On the completely opposite side of the proverbial fence, opponent Linda Sue Park addresses the racial stereotypes in Wilder’s stories in her extended interview. She argues that the depictions of Native Americans and African-Americans “leave out so many points of view.” She adds that the stories do not tell the full story of how America was settled and how Wilder’s depictions will “continue to shape our national conversation” until discussions take place on those depictions. Again, this continues to show both sides of the proverbial coin in terms of the role of Wilder’s stories in global culture even today. Audiences will appreciate that equal representation even here. It makes for even more respect for PBS and its programs, and for this specific program.
There is no doubt that the overall content featured in Laura Ingalls Wilder: From Prairie to Page will keep viewers engaged throughout its approximately 95-minute run time. That run time includes the run times of the bonus extended interviews. Considering the quantity and quality of the content featured in this episode of American Masters, the average price point of the episode’s DVD proves to be its own positive point. That price point is approximately $22. Considering that this episode of American Masters exceeds the series’ regular hour-long run time, and that it features some bonus content, that average point is to be expected. The DVD was not listed through Target and Books-A-Million at the time of this review’s posting. PBS, Walmart, and Barnes & Noble Booksellers have the most expensive listings, at $24.99 and $23.97 respectively. To be precise, Walmart’s listing of $23.97 is through DeepDiscounts, one of its selling partners, so technically, that listing is through a second party, not directly through Walmart. Meanwhile, Amazon and Best Buy each list the DVD at $17.99, well below the noted average price point. Considering this, the purchase option is far clearer than in other cases. Even with that in mind, PBS will still benefit financially regardless. It will receive a portion of the sales from Amazon and Best Buy, and their prices will not break any viewer’s budget. Considering that inexpensive listings do exist, and that the content featured in this DVD will ensure viewers’ engagement, the whole of the DVD proves itself to be a presentation that will appeal widely to audiences.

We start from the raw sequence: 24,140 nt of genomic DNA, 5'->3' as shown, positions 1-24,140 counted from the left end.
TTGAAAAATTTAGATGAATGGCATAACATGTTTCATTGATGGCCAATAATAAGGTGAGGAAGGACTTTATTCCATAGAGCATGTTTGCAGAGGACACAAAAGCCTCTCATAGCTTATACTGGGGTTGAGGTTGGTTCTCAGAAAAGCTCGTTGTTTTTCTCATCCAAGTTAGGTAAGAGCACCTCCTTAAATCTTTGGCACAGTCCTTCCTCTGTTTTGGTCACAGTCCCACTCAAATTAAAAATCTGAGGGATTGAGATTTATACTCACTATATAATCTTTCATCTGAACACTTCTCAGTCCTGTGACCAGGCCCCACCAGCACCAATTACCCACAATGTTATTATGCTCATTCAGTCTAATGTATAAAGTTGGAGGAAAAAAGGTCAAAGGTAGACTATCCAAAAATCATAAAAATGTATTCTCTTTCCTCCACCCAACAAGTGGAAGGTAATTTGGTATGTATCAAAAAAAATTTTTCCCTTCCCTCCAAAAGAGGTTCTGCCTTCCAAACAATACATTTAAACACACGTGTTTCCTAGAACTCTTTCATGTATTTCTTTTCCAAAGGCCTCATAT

American Masters: Laura Ingalls Wilder – From Prairie to Page is a presentation that will appeal to a variety of audiences. Whether one is a lover of books, a fan of Laura Ingalls Wilder’s books, or even the television series that the books spawned, the program will find appeal from plenty of viewers. That is due in no small part to the episode’s central story. The story delves into the reality of Wilder’s life and how that stacks up against her stories. Additionally, it takes on the depictions of certain ethnic minority groups, what with the growing cancel culture in America. The bonus extended interviews that accompany the episode in its DVD release add their own touch to the presentation. When all of that content is considered along with the DVD’s average price point and separate listings, the appeal remains strong. Each item noted clearly plays its own important part in the whole of the episode’s home presentation. All things considered, they make the DVD a presentation that any lover of literary works will enjoy as well as Wilder’s own fans. American Masters: Laura Ingalls Wilder: From Prairie to Page is available now.